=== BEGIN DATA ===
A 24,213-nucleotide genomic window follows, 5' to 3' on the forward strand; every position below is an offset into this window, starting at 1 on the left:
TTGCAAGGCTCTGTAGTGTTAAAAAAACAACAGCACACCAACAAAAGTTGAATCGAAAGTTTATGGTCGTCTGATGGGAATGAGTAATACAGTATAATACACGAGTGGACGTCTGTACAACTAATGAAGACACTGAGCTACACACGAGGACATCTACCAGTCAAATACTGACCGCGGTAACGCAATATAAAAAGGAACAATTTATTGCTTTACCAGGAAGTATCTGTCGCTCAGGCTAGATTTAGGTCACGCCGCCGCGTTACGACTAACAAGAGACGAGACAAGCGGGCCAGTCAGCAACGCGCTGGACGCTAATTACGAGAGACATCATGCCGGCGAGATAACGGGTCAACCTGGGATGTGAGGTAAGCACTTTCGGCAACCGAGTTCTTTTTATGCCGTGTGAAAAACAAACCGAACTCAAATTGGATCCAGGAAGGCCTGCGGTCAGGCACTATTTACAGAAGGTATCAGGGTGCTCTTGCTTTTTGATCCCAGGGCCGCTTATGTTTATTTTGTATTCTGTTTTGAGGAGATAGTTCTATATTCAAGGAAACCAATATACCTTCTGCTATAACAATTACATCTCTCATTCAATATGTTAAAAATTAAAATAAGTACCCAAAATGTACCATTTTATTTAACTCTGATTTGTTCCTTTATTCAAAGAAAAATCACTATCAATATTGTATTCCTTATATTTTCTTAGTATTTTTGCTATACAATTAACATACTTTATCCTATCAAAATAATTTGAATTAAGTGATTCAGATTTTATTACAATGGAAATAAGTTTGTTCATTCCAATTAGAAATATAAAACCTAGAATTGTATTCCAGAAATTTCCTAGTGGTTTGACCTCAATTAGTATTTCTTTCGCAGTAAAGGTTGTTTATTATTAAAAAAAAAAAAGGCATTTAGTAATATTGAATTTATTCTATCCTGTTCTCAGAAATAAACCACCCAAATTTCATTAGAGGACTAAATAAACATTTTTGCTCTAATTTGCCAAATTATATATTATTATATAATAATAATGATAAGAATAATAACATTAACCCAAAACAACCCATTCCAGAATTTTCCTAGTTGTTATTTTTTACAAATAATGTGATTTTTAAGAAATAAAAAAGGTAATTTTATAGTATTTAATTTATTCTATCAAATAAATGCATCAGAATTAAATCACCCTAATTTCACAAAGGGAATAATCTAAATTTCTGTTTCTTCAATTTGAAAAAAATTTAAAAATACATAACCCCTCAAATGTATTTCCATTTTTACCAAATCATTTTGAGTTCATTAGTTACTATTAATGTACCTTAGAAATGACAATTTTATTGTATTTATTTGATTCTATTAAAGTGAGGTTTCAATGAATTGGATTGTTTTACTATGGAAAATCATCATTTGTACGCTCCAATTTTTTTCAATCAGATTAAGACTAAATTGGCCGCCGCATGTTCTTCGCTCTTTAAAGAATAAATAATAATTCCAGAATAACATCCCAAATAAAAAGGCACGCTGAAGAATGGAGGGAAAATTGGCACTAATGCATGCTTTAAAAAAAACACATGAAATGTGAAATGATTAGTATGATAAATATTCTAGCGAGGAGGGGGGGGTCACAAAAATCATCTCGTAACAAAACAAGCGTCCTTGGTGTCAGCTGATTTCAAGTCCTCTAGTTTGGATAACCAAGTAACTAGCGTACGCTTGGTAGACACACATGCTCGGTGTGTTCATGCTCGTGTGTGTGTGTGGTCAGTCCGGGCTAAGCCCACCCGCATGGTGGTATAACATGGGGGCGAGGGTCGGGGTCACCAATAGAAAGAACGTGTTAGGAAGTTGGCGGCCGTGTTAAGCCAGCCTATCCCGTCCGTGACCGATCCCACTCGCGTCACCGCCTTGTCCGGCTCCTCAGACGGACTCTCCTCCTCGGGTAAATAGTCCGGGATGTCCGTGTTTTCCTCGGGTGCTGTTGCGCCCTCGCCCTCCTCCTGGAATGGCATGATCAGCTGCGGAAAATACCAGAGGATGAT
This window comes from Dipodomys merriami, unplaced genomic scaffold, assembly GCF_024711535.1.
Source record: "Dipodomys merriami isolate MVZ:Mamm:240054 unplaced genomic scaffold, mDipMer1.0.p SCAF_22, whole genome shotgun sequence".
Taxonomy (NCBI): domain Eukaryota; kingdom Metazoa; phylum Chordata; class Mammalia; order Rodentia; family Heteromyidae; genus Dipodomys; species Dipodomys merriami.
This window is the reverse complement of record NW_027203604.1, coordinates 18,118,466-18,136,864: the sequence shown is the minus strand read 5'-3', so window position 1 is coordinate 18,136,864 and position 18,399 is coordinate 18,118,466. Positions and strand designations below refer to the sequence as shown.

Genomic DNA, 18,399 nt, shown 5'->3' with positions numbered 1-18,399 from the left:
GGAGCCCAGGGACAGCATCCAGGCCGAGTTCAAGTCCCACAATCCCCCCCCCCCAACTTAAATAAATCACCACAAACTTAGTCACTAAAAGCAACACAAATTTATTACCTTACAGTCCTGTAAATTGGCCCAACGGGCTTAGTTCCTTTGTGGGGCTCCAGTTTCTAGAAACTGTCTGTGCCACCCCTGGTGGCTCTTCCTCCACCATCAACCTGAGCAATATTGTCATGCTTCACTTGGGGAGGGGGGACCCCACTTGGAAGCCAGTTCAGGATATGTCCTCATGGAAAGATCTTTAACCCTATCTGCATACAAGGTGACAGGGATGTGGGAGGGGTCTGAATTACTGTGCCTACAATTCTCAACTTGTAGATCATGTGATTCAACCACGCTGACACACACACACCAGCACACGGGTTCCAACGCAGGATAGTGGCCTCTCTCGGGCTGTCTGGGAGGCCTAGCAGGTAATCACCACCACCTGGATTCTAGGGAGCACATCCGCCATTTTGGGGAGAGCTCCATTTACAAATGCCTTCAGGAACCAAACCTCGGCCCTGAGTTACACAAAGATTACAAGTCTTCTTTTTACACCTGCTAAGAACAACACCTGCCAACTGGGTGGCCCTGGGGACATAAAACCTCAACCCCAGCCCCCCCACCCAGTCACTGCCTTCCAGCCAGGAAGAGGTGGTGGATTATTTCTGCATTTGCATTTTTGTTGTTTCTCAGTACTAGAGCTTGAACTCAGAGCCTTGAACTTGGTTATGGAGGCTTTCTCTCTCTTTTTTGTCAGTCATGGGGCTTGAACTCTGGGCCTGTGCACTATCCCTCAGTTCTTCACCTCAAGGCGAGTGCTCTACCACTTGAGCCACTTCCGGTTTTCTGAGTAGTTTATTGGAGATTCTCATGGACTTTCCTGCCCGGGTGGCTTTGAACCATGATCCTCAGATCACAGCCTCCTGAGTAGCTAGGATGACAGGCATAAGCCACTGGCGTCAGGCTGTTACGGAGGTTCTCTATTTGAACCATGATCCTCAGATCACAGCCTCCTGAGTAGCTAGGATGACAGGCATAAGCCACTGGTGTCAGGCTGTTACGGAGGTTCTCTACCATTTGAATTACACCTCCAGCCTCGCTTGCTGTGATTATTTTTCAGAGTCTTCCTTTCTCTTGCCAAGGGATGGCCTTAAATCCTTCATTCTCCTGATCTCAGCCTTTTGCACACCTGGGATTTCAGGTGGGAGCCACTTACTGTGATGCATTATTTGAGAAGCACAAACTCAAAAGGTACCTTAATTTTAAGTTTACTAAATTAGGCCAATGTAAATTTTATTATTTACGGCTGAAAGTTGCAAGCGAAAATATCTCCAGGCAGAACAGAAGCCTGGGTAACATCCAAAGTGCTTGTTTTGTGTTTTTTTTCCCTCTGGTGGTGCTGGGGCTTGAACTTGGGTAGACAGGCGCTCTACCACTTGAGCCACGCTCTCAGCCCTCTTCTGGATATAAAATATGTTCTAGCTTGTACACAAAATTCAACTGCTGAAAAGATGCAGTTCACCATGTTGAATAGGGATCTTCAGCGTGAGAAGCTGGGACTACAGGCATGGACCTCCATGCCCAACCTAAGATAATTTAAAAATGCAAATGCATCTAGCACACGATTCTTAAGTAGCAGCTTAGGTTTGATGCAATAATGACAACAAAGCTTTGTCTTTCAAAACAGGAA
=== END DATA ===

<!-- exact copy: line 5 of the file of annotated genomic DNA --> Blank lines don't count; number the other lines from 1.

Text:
Taxonomy (NCBI): domain Eukaryota; kingdom Metazoa; phylum Chordata; class Mammalia; order Rodentia; family Heteromyidae; genus Dipodomys; species Dipodomys merriami.